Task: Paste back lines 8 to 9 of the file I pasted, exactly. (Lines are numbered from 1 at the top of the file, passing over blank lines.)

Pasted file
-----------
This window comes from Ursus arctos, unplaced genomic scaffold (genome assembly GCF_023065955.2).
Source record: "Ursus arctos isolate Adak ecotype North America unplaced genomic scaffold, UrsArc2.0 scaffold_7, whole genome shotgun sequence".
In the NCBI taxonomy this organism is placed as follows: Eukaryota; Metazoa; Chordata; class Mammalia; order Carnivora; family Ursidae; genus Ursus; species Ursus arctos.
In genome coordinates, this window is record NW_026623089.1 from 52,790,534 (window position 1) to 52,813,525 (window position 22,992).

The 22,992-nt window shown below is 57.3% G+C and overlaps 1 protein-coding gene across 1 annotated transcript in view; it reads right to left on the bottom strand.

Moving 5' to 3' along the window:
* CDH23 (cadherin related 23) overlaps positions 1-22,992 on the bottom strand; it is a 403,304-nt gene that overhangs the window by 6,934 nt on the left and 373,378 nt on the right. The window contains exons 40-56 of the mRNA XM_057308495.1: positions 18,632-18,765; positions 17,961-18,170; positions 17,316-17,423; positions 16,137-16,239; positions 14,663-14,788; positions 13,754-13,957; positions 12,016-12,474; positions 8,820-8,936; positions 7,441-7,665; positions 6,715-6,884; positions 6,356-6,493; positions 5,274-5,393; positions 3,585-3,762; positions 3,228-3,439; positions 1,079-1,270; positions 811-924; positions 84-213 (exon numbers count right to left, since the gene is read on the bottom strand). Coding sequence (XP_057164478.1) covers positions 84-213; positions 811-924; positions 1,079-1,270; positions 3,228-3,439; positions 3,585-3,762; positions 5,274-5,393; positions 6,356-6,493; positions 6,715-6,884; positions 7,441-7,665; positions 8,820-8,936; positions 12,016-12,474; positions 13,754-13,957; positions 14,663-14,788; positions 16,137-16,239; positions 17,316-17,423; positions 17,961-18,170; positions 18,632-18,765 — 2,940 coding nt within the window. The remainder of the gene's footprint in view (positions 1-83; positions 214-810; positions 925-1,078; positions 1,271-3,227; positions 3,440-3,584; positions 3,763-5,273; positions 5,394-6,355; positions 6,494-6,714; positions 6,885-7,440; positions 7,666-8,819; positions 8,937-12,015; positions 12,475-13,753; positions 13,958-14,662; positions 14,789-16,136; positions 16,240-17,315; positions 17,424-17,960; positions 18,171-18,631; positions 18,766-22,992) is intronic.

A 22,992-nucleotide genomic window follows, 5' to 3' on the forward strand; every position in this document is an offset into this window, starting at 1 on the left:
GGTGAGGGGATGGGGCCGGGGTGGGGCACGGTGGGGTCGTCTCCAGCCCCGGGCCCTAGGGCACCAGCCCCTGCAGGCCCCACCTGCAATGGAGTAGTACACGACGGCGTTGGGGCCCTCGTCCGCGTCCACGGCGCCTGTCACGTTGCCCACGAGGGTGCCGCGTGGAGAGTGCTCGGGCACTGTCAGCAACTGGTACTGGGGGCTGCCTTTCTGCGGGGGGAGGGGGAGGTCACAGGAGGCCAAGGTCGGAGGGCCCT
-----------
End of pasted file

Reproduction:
A 22,992-nucleotide genomic window follows, 5' to 3' on the forward strand; every position in this document is an offset into this window, starting at 1 on the left:
GGTGAGGGGATGGGGCCGGGGTGGGGCACGGTGGGGTCGTCTCCAGCCCCGGGCCCTAGGGCACCAGCCCCTGCAGGCCCCACCTGCAATGGAGTAGTACACGACGGCGTTGGGGCCCTCGTCCGCGTCCACGGCGCCTGTCACGTTGCCCACGAGGGTGCCGCGTGGAGAGTGCTCGGGCACTGTCAGCAACTGGTACTGGGGGCTGCCTTTCTGCGGGGGGAGGGGGAGGTCACAGGAGGCCAAGGTCGGAGGGCCCT